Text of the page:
“Clean—or clear label as we have decided to call it—has moved past being a trend,” says Lu Ann Williams, director of innovation at Innova Market Insights (innovadatabase.com). “It is the new rule. Companies will have to do what they can to clean up labels or be as transparent as they can going forward.”
Williams likes the term “clear label” because it incorporates the concept of transparency. “The definition about what is clean continues to broaden every year, and clear captures that as well. Consumers lump it all together—whether it is no artificial colors, no additives, organic, or Fair Trade,” Williams continues.
A company’s approach to clean label will vary depending on the nature of its product and the formulation, Williams notes. “There isn’t a list with boxes to tick that finally allows you to say it is clean label. It’s just about doing what makes sense in your category and in your product—and in your region or country. There are some places where it might make better sense to have some preservatives.”
Innova has tracked significant increases in the use of natural ingredients to help product formulators in their quest to supply clean labels. They include natural sweeteners such as stevia and monk fruit; natural colors such as those based on spirulina, elderberry, and beetroot; and thickeners such as tragacanth and gellan gums. At the same time, the use of less “label-friendly” ingredients has declined; between 2013 and 2014, the use of azodicarbonamide as an ingredient decreased by 16% and the use of carmine (cochineal extract) was down by 5%.
The market research and consulting firm cites several statistics in support of its “From Clean to Clear Label” trend. For example, recent consumer research shows that almost three-quarters (73%) of consumers agree that it is important that most of the ingredients on a food label are things they recognize and would use at home. And more than one-fourth (28%) claim that clean label is a factor that influences their purchasing decisions when shopping for foods or beverages across all categories.
Innova’s always anticipated Top 10 Trends are highlighted at the Taste the Trend pavilion. The following trends rounded out the list: 2) convenience for foodies; 3) marketing to millennials; 4) snacks rise to the occasion; 5) good fats, good carbs; 6) more in store for protein; 7) new routes for fruit; 8) a fresh look at frozen; 9) private label power; and 10) rich, chewy, and crunchy.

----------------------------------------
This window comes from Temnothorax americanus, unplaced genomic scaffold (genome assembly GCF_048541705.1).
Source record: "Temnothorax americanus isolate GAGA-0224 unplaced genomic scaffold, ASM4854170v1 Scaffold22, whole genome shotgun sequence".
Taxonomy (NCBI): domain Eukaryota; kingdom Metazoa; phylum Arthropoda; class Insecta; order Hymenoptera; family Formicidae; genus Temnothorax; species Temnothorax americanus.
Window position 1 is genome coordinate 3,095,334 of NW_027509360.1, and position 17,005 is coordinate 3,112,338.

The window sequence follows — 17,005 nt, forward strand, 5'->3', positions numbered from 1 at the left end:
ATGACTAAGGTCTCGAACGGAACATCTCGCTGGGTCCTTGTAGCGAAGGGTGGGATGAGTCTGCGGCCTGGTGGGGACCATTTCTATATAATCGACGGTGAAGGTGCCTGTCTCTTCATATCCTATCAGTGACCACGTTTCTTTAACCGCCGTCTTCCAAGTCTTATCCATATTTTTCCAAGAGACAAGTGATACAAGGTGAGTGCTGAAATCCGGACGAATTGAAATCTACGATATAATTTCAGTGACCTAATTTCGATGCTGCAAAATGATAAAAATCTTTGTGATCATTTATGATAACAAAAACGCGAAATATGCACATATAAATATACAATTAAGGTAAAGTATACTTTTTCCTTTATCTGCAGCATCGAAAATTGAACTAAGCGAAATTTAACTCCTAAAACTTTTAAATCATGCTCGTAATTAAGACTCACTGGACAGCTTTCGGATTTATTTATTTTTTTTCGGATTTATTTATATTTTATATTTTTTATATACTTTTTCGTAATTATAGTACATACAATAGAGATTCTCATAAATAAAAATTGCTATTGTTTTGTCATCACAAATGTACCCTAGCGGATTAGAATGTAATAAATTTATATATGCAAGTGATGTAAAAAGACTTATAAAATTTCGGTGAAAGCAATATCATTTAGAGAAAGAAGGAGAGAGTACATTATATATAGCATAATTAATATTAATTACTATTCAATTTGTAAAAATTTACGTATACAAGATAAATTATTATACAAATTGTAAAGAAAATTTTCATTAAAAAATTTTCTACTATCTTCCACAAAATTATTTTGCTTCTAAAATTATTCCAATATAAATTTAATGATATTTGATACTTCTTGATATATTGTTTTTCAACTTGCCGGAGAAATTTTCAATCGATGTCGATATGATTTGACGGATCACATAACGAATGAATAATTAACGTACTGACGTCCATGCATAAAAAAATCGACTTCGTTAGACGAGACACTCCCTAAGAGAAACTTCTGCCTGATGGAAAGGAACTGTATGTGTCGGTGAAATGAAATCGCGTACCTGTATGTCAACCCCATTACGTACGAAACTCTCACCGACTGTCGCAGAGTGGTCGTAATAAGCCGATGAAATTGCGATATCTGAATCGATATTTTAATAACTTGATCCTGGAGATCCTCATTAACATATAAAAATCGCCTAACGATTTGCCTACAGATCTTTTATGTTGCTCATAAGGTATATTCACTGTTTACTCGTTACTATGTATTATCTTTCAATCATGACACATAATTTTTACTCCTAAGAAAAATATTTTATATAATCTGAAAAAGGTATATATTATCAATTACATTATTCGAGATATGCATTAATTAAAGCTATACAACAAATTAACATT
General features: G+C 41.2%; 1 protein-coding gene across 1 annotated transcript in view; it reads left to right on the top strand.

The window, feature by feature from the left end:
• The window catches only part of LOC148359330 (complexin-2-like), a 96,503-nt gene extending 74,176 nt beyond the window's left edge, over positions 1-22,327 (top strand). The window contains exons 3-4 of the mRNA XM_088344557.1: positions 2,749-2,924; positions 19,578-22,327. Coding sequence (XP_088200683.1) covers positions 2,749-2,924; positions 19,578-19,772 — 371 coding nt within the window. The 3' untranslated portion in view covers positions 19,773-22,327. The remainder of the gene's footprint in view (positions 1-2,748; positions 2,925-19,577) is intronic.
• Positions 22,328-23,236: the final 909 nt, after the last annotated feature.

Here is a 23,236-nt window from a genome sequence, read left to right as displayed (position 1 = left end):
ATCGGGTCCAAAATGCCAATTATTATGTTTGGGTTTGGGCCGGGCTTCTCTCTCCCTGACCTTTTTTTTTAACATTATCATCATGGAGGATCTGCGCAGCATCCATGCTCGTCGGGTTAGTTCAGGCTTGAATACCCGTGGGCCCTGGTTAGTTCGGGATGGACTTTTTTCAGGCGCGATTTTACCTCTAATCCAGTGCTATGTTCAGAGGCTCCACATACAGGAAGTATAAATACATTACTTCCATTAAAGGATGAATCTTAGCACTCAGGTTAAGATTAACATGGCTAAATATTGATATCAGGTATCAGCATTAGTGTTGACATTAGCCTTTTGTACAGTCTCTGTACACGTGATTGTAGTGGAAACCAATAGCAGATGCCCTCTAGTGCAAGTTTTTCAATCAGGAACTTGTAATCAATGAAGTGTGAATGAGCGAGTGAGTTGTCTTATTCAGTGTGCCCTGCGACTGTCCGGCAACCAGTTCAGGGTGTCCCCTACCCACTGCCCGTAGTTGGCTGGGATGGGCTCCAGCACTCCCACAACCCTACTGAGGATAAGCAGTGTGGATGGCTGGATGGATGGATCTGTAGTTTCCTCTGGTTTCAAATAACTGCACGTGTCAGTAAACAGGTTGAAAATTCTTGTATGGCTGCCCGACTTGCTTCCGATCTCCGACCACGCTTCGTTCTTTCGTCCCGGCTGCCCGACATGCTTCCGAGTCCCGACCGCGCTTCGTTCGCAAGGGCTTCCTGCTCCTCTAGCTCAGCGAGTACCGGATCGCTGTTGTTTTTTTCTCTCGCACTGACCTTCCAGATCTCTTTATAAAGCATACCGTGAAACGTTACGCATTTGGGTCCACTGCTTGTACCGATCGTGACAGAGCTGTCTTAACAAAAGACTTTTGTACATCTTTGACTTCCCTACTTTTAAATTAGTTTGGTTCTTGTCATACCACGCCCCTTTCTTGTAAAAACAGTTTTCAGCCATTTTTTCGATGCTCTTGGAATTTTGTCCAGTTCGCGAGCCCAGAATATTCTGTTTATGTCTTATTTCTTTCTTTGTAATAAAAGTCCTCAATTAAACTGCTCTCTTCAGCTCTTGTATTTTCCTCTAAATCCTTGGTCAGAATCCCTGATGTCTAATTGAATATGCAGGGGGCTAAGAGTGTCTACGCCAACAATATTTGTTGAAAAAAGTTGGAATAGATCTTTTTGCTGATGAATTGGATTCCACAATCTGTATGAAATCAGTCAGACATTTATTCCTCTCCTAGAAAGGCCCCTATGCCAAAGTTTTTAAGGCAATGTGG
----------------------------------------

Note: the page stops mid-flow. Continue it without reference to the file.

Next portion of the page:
Three presentations are featured daily at Innova’s Taste the Trend Pavilion, according to the following schedule:
- Noon – “Clean Label & the Consumer”
- 1:30 p.m. – “Top 10 Trends for 2015”
- 3 p.m. – “The Incredible Rise of ‘Free-From’
BY: CATHERINE ADAMS HUTT
Monday, July 13; 10–11:30 a.m.
The food industry lexicon has become replete with references to clean label. The interest in clean label is driven by consumer demand for greater transparency and increasing interest in the healthfulness of the diet along with a general distrust of processed foods. Clean labels are closely linked with the trends for natural, organic, local, and sustainability; they convey notions of quality, trust, and transparency to the consumer.
There is no regulatory definition for clean label. Instead, it is being defined by consumers and stakeholders and labeled with equally undefined terms, such as pure and simple. Retailers, including Whole Foods, Safeway, and Kroger, have the most concrete definition of clean label foods through in-store bans for specific food ingredients. However, it is generally agreed that clean label may be used in reference to foods that are minimally processed; devoid of artificial flavors, artificial colors, and synthetic additives; and absent any unexpected allergens. Clean label foods are consumer-recognized as simple, wholesome, authentic, and real. They should be made from food ingredients that are free of synthetic hormones and growth-promoting antibiotics. They are not necessarily organic and may or may not meet consumer expectations of natural foods. Many clean labels voluntarily label GMO status.
Some ingredients that retailers have banned from clean label foods include high fructose corn syrup (HFCS), artificial sweeteners, artificial colors, artificial flavors, non-natural preservatives, irradiated foods, and bleached flour. Carmine, a natural color ingredient, is also not allowed by some retailers. Caffeine, margarine, and shortening also make the banned ingredient list for some.
The purpose of this session is to provide an overview of the movement toward clean label and its consumer drivers and to identify the hierarchy of attributes that define clean label, including differences among demographic groups.